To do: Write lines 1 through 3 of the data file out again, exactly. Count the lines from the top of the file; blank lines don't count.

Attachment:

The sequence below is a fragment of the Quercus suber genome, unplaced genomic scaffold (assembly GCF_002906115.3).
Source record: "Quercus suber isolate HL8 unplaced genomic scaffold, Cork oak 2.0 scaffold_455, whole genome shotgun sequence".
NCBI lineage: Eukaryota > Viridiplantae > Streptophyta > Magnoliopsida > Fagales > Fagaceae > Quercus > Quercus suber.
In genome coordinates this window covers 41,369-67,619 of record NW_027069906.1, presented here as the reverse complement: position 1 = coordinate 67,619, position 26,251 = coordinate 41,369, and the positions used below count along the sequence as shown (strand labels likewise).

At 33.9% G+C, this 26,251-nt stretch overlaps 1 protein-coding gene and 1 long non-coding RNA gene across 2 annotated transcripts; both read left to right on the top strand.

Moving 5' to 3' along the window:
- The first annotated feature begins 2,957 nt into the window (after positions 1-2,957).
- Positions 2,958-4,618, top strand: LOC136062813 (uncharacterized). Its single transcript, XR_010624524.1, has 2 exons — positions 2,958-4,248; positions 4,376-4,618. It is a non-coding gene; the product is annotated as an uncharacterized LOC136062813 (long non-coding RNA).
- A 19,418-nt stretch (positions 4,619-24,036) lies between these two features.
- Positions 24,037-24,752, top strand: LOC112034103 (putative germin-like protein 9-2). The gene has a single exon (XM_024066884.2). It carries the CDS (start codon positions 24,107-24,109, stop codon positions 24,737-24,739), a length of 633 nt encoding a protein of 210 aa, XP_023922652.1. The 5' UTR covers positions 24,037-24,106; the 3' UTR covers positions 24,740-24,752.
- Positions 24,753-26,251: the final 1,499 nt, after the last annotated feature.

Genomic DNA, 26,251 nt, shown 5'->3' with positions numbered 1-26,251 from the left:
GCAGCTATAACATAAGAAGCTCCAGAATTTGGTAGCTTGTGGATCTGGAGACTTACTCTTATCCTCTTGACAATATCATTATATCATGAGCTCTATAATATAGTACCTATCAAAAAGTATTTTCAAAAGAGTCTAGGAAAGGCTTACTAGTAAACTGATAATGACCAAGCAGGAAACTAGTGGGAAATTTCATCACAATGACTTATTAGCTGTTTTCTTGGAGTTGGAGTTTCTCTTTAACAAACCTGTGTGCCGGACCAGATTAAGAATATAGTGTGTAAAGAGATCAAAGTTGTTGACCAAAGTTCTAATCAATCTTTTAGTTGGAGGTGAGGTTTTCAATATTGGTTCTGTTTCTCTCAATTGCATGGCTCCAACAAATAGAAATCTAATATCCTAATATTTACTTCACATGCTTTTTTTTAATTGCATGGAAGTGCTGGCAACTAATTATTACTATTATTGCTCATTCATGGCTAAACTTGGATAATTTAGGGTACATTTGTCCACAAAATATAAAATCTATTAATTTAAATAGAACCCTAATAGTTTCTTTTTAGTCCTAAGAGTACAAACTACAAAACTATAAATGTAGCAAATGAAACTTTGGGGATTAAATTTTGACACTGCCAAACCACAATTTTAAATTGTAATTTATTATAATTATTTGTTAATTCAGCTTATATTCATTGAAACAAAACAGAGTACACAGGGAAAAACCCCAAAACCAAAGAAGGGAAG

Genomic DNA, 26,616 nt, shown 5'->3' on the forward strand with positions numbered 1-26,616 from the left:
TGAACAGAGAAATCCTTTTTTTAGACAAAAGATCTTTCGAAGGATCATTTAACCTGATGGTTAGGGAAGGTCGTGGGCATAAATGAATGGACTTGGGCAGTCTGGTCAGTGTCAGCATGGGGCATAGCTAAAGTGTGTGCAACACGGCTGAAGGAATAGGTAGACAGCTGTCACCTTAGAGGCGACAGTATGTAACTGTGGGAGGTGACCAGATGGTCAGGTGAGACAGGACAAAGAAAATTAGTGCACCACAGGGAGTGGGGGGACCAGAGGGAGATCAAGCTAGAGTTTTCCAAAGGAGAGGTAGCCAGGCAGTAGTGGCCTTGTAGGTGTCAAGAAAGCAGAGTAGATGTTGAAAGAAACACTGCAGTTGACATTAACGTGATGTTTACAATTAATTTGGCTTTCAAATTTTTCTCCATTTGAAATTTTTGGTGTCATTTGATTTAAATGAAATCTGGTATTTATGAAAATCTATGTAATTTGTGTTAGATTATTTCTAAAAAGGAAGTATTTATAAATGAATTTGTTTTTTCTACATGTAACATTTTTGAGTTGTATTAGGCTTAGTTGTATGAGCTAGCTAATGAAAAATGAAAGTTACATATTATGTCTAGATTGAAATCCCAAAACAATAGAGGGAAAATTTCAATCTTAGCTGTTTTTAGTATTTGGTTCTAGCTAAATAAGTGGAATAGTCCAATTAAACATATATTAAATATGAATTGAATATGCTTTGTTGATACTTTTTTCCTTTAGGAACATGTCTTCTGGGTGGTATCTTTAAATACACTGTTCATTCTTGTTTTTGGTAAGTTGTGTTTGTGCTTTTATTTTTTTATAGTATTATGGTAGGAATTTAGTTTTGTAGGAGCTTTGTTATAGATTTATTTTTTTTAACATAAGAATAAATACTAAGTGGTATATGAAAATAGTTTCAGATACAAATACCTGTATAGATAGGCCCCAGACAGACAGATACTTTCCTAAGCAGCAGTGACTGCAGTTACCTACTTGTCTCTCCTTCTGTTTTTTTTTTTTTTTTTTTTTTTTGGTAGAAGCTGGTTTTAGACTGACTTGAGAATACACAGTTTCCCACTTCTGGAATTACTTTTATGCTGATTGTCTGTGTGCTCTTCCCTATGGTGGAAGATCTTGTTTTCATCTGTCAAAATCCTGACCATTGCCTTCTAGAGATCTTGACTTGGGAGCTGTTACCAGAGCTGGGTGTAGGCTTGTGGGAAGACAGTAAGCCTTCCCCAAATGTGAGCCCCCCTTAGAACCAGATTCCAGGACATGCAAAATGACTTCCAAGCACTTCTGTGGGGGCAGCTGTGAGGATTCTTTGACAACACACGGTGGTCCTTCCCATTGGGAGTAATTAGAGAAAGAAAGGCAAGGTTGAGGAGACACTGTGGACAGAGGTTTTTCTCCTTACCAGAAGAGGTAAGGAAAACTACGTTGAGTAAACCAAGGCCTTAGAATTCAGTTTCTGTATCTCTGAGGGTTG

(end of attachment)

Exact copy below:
The sequence below is a fragment of the Quercus suber genome, unplaced genomic scaffold (assembly GCF_002906115.3).
Source record: "Quercus suber isolate HL8 unplaced genomic scaffold, Cork oak 2.0 scaffold_455, whole genome shotgun sequence".
NCBI lineage: Eukaryota > Viridiplantae > Streptophyta > Magnoliopsida > Fagales > Fagaceae > Quercus > Quercus suber.